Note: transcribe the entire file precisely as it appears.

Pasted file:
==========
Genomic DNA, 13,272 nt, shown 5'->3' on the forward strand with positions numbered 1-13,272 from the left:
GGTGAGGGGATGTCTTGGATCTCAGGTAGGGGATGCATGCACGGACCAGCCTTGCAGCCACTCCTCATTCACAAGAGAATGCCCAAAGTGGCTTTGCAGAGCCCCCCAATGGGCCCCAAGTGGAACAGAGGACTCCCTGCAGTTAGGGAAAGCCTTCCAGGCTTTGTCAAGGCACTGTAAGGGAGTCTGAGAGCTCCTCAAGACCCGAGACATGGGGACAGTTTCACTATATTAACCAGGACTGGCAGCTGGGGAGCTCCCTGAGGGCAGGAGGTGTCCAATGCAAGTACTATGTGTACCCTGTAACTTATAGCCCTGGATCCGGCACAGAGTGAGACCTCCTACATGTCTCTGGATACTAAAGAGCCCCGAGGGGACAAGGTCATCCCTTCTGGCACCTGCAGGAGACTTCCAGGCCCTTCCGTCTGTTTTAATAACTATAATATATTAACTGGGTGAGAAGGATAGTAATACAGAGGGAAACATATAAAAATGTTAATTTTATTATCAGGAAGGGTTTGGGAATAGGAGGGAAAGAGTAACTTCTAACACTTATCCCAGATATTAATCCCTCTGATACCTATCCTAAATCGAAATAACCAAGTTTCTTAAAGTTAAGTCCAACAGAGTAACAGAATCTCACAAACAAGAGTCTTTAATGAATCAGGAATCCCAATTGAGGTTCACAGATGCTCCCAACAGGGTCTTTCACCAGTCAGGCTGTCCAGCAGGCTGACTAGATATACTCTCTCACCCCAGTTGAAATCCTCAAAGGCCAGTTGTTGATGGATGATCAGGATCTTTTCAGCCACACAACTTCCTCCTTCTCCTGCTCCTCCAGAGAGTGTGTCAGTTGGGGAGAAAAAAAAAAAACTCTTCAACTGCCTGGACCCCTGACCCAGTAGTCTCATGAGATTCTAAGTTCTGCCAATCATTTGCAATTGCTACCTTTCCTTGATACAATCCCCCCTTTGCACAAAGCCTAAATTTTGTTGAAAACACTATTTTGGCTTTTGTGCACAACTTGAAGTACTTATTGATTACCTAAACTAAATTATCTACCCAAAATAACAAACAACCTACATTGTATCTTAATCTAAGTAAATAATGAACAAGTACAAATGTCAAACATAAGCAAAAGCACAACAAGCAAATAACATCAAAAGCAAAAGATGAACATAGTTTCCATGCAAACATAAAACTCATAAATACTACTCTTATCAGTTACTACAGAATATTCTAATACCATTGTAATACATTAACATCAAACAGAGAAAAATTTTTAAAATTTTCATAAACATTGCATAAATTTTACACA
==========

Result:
Genomic DNA, 13,272 nt, shown 5'->3' on the forward strand with positions numbered 1-13,272 from the left:
GGTGAGGGGATGTCTTGGATCTCAGGTAGGGGATGCATGCACGGACCAGCCTTGCAGCCACTCCTCATTCACAAGAGAATGCCCAAAGTGGCTTTGCAGAGCCCCCCAATGGGCCCCAAGTGGAACAGAGGACTCCCTGCAGTTAGGGAAAGCCTTCCAGGCTTTGTCAAGGCACTGTAAGGGAGTCTGAGAGCTCCTCAAGACCCGAGACATGGGGACAGTTTCACTATATTAACCAGGACTGGCAGCTGGGGAGCTCCCTGAGGGCAGGAGGTGTCCAATGCAAGTACTATGTGTACCCTGTAACTTATAGCCCTGGATCCGGCACAGAGTGAGACCTCCTACATGTCTCTGGATACTAAAGAGCCCCGAGGGGACAAGGTCATCCCTTCTGGCACCTGCAGGAGACTTCCAGGCCCTTCCGTCTGTTTTAATAACTATAATATATTAACTGGGTGAGAAGGATAGTAATACAGAGGGAAACATATAAAAATGTTAATTTTATTATCAGGAAGGGTTTGGGAATAGGAGGGAAAGAGTAACTTCTAACACTTATCCCAGATATTAATCCCTCTGATACCTATCCTAAATCGAAATAACCAAGTTTCTTAAAGTTAAGTCCAACAGAGTAACAGAATCTCACAAACAAGAGTCTTTAATGAATCAGGAATCCCAATTGAGGTTCACAGATGCTCCCAACAGGGTCTTTCACCAGTCAGGCTGTCCAGCAGGCTGACTAGATATACTCTCTCACCCCAGTTGAAATCCTCAAAGGCCAGTTGTTGATGGATGATCAGGATCTTTTCAGCCACACAACTTCCTCCTTCTCCTGCTCCTCCAGAGAGTGTGTCAGTTGGGGAGAAAAAAAAAAAACTCTTCAACTGCCTGGACCCCTGACCCAGTAGTCTCATGAGATTCTAAGTTCTGCCAATCATTTGCAATTGCTACCTTTCCTTGATACAATCCCCCCTTTGCACAAAGCCTAAATTTTGTTGAAAACACTATTTTGGCTTTTGTGCACAACTTGAAGTACTTATTGATTACCTAAACTAAATTATCTACCCAAAATAACAAACAACCTACATTGTATCTTAATCTAAGTAAATAATGAACAAGTACAAATGTCAAACATAAGCAAAAGCACAACAAGCAAATAACATCAAAAGCAAAAGATGAACATAGTTTCCATGCAAACATAAAACTCATAAATACTACTCTTATCAGTTACTACAGAATATTCTAATACCATTGTAATACATTAACATCAAACAGAGAAAAATTTTTAAAATTTTCATAAACATTGCATAAATTTTACACA